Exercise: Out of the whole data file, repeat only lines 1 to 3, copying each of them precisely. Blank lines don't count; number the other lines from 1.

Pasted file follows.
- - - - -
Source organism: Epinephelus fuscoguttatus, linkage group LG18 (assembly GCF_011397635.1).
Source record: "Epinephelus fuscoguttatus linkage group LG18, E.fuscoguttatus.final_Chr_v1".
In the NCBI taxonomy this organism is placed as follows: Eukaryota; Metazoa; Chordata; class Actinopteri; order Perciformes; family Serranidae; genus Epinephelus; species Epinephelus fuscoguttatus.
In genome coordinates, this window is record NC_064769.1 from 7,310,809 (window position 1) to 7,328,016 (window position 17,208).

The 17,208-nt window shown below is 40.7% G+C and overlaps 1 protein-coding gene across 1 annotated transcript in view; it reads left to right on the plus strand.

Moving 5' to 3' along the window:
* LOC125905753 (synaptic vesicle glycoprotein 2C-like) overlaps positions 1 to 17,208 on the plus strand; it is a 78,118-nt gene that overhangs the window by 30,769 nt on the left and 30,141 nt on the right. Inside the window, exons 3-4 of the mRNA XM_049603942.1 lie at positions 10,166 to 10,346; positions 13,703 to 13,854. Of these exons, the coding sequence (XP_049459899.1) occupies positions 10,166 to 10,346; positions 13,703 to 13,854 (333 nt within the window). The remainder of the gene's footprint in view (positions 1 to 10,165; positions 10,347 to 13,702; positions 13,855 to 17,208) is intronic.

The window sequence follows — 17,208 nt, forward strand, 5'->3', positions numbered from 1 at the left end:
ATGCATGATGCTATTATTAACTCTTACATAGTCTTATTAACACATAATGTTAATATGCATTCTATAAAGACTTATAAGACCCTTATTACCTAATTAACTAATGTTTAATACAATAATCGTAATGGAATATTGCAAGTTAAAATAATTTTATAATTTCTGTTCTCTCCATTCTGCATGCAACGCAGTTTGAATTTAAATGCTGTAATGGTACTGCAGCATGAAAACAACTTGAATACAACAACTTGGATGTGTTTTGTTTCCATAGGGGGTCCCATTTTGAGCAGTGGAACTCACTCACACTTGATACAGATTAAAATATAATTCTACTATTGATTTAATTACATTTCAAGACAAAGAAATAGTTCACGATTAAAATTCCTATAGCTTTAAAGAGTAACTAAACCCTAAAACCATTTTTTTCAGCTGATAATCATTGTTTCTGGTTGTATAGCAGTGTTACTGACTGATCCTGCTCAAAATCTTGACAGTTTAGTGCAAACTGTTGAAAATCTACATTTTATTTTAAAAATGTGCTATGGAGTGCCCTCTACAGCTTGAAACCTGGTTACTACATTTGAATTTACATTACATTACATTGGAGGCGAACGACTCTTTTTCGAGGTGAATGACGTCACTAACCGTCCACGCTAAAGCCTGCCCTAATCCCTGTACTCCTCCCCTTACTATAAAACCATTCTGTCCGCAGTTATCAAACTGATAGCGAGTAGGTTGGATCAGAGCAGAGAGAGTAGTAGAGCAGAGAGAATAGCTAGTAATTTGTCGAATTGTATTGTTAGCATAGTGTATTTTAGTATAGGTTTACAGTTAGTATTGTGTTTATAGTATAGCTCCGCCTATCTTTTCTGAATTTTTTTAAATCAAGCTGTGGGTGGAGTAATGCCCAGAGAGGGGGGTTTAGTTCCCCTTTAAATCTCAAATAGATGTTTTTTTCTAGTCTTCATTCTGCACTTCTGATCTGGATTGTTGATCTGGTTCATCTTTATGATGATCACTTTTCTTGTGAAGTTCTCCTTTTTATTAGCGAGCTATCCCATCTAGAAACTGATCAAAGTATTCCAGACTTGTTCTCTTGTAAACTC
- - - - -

Source organism: Epinephelus fuscoguttatus, linkage group LG18 (assembly GCF_011397635.1).
Source record: "Epinephelus fuscoguttatus linkage group LG18, E.fuscoguttatus.final_Chr_v1".
In the NCBI taxonomy this organism is placed as follows: Eukaryota; Metazoa; Chordata; class Actinopteri; order Perciformes; family Serranidae; genus Epinephelus; species Epinephelus fuscoguttatus.